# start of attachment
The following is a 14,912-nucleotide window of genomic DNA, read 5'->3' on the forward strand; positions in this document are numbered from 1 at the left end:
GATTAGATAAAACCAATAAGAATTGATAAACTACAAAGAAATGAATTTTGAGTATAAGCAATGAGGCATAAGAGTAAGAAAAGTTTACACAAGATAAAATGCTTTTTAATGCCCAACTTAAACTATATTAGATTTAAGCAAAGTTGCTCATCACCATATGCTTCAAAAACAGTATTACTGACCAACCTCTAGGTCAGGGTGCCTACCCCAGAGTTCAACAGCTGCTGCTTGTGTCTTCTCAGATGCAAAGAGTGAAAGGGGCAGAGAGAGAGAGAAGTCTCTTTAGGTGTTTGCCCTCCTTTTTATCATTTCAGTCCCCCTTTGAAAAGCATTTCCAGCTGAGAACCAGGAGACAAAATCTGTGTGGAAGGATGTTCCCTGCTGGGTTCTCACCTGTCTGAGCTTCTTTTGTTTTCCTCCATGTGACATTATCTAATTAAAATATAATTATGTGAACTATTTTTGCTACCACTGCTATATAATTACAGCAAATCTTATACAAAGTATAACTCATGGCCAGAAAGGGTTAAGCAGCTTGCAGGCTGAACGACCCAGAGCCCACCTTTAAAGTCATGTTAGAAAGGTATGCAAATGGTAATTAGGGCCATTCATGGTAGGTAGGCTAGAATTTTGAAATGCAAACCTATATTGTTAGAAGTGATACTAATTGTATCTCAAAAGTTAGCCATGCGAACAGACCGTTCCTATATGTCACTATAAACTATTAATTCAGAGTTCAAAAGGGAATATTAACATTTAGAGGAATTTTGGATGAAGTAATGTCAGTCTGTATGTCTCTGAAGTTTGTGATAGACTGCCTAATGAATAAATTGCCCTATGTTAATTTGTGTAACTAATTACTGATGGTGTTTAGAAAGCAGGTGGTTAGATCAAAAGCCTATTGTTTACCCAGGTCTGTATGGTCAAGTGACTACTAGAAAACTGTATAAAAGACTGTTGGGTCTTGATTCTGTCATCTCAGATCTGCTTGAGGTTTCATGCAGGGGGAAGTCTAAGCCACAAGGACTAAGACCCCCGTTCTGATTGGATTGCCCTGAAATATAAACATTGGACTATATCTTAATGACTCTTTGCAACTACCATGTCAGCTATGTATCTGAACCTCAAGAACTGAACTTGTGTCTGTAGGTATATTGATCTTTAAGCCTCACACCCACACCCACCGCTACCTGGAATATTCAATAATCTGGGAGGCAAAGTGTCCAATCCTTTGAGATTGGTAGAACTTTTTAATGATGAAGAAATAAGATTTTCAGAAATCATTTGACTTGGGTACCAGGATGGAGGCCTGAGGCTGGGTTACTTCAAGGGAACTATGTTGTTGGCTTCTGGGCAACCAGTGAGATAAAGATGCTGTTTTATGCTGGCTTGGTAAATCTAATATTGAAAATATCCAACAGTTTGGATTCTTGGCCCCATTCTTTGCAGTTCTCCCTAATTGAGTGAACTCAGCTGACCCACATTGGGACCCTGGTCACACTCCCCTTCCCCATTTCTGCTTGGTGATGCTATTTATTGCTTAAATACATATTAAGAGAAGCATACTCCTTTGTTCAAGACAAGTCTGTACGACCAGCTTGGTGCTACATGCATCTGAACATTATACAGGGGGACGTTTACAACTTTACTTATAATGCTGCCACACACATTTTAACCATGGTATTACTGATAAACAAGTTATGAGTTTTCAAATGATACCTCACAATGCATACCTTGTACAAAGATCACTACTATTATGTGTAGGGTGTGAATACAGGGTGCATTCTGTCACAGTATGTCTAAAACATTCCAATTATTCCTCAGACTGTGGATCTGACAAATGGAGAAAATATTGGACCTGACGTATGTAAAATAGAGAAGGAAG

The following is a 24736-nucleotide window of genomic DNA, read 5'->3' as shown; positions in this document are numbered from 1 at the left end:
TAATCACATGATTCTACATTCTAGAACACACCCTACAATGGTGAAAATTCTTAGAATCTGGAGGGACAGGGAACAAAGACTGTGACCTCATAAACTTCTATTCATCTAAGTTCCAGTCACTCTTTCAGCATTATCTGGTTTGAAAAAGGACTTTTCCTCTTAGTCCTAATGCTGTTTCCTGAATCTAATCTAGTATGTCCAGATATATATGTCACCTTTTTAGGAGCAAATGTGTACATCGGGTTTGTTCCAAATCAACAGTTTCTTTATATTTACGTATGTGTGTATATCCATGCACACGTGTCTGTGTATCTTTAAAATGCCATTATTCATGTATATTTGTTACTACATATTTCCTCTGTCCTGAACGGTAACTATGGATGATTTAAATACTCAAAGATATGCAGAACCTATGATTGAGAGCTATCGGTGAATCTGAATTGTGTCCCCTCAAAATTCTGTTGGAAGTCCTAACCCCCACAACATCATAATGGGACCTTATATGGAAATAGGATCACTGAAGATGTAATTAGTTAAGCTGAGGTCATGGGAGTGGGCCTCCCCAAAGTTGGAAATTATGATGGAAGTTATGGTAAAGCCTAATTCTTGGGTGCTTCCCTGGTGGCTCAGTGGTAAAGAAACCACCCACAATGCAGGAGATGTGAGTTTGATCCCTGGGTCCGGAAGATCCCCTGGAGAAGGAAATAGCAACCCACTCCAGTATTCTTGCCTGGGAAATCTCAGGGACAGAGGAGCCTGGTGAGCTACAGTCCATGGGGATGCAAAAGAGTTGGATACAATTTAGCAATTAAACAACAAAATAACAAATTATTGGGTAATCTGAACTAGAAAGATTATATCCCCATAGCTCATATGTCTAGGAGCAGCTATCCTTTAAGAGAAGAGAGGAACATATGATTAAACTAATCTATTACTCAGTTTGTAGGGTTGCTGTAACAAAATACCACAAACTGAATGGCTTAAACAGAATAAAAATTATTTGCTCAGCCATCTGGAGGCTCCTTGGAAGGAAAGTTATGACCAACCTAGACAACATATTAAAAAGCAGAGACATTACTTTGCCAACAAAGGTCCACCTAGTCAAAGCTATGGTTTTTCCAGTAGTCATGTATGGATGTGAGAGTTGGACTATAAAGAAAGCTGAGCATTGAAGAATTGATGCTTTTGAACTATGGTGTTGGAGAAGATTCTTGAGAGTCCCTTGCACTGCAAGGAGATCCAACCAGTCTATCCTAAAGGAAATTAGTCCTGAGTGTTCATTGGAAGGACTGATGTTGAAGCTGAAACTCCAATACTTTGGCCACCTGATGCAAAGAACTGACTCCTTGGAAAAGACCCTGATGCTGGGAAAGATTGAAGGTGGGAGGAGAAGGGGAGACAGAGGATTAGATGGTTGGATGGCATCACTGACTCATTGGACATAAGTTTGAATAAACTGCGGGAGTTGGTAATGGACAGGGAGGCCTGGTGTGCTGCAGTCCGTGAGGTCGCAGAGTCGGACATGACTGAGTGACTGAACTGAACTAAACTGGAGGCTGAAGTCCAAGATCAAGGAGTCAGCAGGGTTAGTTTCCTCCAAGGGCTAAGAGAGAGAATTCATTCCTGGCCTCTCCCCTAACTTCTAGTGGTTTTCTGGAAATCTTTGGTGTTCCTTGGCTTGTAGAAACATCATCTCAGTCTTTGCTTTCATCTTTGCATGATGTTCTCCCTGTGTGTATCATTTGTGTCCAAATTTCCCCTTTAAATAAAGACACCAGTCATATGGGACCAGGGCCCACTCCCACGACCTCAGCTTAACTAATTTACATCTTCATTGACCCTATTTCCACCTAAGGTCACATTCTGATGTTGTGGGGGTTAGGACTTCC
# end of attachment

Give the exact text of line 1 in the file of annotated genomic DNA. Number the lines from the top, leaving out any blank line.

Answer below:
The following is a 14,912-nucleotide window of genomic DNA, read 5'->3' on the forward strand; positions in this document are numbered from 1 at the left end: